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HSE making progress on restoring health systems, but disruption to continue next week

Government ministers have met to review progress on Ireland’s response to the attack.

LAST UPDATE | May 22nd 2021, 6:25 PM

THE HSE IS “making progress” towards restoring health systems that have been impacted by the cyber attack which hit the health service last week.

The HSE and IT experts have developed a new version of the decryption tool made available in the cyber attack, according to Minister for Health Stephen Donnelly.

decryption tool that might help the HSE to unlock its IT system following the widespread cyber attack last week is available online. 

A new version of the tool has been tested and a “structured and controlled deployment is now underway across the core network and devices across the system”, Donnelly said.

“We are making progress on restoring health systems which is important to our patients who need the services, and also to the staff across the service who are doing ferocious work after 14 months of intense work on Covid-19,” he said.

“The Ministerial Cyber Attack Taskforce continues to meet on a daily basis to review progress with the response to last week’s cyber-attack on the HSE and to co-ordinate ongoing actions across Government. Good progress is being made with the restoration of HSE and hospital IT.”

The National Integrated Medical Imagine System (NIMIS) platform that delivers digital radiology is live again in Beaumont hospital, with progress made in other hospitals.

However, Donnelly said the levels of disruption next week are expected to be similar to this week. 

Government ministers met today to review progress on Ireland’s response to the cyber attack on the HSE.

Ministers Donnelly, Eamon Ryan, and Heather Humphreys and Minister of State Ossian Smyth were updated on progress made towards restoring HSE and hospital IT systems, which is “essential to the restoration of care for patients and to support the personnel in the front line who are delivering care”, a government statement said.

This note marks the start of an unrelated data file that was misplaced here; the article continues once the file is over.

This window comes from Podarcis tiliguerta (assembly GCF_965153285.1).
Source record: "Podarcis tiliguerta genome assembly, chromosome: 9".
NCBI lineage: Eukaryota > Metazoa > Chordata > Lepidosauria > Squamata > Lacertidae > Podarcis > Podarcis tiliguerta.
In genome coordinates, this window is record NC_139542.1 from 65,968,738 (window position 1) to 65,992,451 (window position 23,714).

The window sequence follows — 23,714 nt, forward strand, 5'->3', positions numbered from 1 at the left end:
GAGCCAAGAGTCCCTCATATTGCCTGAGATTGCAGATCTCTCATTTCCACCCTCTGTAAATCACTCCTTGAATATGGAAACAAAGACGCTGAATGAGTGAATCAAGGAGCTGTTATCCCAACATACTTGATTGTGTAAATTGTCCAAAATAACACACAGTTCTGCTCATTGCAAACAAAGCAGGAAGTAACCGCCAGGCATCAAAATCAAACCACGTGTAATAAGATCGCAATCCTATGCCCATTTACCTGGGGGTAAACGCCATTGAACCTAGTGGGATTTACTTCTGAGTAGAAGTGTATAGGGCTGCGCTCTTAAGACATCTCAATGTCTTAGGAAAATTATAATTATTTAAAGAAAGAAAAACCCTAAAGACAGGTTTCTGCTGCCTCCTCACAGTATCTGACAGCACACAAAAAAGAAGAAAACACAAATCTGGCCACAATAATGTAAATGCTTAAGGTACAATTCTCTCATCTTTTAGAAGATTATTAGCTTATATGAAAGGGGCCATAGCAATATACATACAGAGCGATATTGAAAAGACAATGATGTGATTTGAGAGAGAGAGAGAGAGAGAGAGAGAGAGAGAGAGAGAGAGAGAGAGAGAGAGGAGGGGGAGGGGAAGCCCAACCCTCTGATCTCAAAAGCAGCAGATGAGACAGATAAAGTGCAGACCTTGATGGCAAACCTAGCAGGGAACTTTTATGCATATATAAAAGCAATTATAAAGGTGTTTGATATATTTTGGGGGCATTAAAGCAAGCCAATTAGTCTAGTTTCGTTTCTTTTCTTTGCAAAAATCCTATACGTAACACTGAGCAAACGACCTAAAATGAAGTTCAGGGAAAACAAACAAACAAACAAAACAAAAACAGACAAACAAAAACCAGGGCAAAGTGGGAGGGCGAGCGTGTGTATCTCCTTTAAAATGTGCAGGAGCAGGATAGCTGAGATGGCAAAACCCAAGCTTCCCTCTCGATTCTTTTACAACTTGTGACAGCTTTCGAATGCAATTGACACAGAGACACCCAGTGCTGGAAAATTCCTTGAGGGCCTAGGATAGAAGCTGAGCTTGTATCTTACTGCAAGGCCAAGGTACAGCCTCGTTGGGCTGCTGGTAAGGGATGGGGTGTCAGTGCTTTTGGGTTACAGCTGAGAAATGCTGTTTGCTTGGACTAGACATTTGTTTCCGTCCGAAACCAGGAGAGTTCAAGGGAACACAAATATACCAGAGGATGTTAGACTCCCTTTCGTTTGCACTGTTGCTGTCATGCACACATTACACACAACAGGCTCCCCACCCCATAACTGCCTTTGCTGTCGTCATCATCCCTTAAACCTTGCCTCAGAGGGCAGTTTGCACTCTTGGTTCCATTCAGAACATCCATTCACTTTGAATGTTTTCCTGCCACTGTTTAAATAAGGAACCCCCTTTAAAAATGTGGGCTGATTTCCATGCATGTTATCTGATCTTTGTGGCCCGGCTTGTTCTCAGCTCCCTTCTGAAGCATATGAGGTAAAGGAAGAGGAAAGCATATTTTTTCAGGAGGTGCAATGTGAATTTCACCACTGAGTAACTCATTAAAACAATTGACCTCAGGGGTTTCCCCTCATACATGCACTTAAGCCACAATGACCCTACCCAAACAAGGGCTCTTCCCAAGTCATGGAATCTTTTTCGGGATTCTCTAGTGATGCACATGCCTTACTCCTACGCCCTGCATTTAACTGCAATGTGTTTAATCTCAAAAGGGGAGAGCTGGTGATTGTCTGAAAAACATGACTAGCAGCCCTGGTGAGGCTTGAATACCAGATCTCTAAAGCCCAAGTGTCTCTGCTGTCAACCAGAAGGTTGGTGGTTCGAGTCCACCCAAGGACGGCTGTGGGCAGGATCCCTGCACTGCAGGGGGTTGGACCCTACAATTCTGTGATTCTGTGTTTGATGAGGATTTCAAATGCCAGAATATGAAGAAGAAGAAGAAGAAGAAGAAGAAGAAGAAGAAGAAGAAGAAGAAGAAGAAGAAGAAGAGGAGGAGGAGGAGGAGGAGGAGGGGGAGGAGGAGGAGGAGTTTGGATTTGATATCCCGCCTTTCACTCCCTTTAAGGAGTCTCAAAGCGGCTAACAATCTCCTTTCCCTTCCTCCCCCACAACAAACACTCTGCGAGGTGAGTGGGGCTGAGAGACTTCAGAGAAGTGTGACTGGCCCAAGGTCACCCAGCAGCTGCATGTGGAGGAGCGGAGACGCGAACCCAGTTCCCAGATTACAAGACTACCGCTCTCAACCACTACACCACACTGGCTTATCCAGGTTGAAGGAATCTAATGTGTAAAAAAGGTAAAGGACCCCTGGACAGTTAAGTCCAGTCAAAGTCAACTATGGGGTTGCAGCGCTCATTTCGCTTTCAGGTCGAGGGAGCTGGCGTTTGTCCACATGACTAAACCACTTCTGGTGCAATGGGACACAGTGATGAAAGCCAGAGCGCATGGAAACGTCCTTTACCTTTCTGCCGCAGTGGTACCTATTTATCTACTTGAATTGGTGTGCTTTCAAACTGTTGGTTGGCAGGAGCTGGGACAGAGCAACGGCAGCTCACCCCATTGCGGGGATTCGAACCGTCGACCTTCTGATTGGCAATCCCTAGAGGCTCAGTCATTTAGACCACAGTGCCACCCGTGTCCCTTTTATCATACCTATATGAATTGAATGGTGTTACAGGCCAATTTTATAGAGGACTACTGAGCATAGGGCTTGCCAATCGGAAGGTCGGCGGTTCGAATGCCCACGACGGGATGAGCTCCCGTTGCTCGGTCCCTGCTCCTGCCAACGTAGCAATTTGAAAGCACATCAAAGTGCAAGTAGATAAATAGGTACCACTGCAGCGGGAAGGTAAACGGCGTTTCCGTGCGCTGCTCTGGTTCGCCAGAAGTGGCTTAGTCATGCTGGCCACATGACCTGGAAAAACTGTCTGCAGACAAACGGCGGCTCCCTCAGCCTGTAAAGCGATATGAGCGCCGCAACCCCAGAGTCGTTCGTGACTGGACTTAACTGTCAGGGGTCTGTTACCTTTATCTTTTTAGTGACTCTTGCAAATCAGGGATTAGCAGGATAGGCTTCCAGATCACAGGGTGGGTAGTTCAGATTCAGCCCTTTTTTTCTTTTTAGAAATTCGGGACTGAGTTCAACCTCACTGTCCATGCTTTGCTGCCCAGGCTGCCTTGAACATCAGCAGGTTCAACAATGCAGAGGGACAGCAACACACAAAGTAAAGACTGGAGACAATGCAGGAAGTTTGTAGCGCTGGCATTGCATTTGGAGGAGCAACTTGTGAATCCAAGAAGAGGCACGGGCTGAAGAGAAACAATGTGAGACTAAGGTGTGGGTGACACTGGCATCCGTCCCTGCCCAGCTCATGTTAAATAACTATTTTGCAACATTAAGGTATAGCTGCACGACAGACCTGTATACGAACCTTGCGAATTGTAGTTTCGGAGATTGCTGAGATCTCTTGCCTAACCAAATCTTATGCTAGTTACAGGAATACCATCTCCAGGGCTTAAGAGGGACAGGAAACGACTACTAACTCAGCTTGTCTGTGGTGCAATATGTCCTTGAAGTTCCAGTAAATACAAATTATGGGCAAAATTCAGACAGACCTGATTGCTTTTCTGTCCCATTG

“The Ministers expressed their particular appreciation for the exceptional efforts of frontline health care workers in the difficult circumstances caused by the cyber-attack,” the statement said.

“The National Cyber Security Centre, the HSE and specialist contractors are continuing to implement a detailed and dedicated operational programme to repair and restore the HSE’s IT systems and network, and are making very steady progress in what is a difficult and complex task.” 

Taoiseach Michéal Martin said yesterday that the reason the tool was provided was unknown.

Minister of State Niall Collins said earlier this afternoon that it was “still unclear” why the decryption key was made available.

Speaking on RTÉ Radio One’s Saturday with Katie Hannon, Collins said that work was ongoing to determine whether or not the decryption key is functional. 

“The HSE is a hugely complex organisation, there’s over 80,000 devices across the HSE, which have to be checked as part of the whole response to this cyber attack,” Collins said.

The minister said that we need to “have a stepped up public awareness campaign over the next number of days to highlight to people, particularly vulnerable people”, the dangers posed by criminal organisations operating in the cyber sphere.

Vice President of the Irish Hospital Consultants Association (IHCA) Dr Gabrielle Colleran, a consultant radiologist in Holles Street, told RTÉ Radio One that it has been “by far the most difficult eight days” of her time in the HSE since joining the body in 2003.

Healthcare workers in Holles Street were tackling multiple challenges when they came into work last Friday, including disconnected computers, no working phones, and no access to patients’ records.

Dr Colleran said staff were “trying to piece together the picture of the clinical puzzle from conversations with each other”.

Interim measures, such as using mobile phones to communicate and taking notes by hand, were “quickly locking into place to try to keep the show on the road”.

However, “the reality is it’s so much slower when we are doing things by hand, when we don’t have access to the priors, it’s not the safe, high quality service that we want to provide and it’s much slower”.

Dr Colleran said it is “clear we’re going to have to invest coming out of this and it’s important that we invest not just in the hardware and the software, but in having the local expertise on site”.

“Many [healthcare workers in model three hospitals] have been quite affected by the fact that the expertise is centralised and not local on the ground. So it’s very important that we invest wisely in solutions that work, and solutions that work come from the frontline.”

Sinn Féin spokesperson for health David Cullinane said that “priority has to be to get services back up and running as quickly as possible”.

“We do need to have a conversation about cyber security and funding,” Cullinane said.

“We can’t take our eye off the ball in that area, because if criminal gangs can penetrate our healthcare system like that and almost bring it to its knees at a very vulnerable time, obviously more needs to be done.” 

The HSE has received a High Court injunction to stop data that might have been stolen during the attack being used illegally.

The injunction requires anyone possessing the HSE data to return it and not to disclose, trade, or deal in the information.

The public has been advised to be cautious of call and text scams by fraudsters taking advantage of fear around the attack on the HSE.

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